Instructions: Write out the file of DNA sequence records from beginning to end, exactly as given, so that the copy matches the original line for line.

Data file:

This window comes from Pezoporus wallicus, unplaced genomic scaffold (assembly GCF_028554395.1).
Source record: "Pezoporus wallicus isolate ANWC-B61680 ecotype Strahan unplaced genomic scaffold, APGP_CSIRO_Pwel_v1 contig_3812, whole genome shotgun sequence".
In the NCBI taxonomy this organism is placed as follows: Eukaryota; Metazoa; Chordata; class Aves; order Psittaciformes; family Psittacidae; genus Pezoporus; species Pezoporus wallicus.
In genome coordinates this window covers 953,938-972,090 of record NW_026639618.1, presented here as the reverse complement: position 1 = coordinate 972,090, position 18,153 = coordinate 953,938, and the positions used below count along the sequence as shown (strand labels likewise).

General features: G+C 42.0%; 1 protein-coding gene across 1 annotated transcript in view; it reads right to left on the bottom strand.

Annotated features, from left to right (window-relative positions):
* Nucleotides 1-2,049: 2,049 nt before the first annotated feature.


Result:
This window comes from Pezoporus wallicus, unplaced genomic scaffold (assembly GCF_028554395.1).
Source record: "Pezoporus wallicus isolate ANWC-B61680 ecotype Strahan unplaced genomic scaffold, APGP_CSIRO_Pwel_v1 contig_3812, whole genome shotgun sequence".
In the NCBI taxonomy this organism is placed as follows: Eukaryota; Metazoa; Chordata; class Aves; order Psittaciformes; family Psittacidae; genus Pezoporus; species Pezoporus wallicus.
In genome coordinates this window covers 953,938-972,090 of record NW_026639618.1, presented here as the reverse complement: position 1 = coordinate 972,090, position 18,153 = coordinate 953,938, and the positions used below count along the sequence as shown (strand labels likewise).

General features: G+C 42.0%; 1 protein-coding gene across 1 annotated transcript in view; it reads right to left on the bottom strand.

Annotated features, from left to right (window-relative positions):
* Nucleotides 1-2,049: 2,049 nt before the first annotated feature.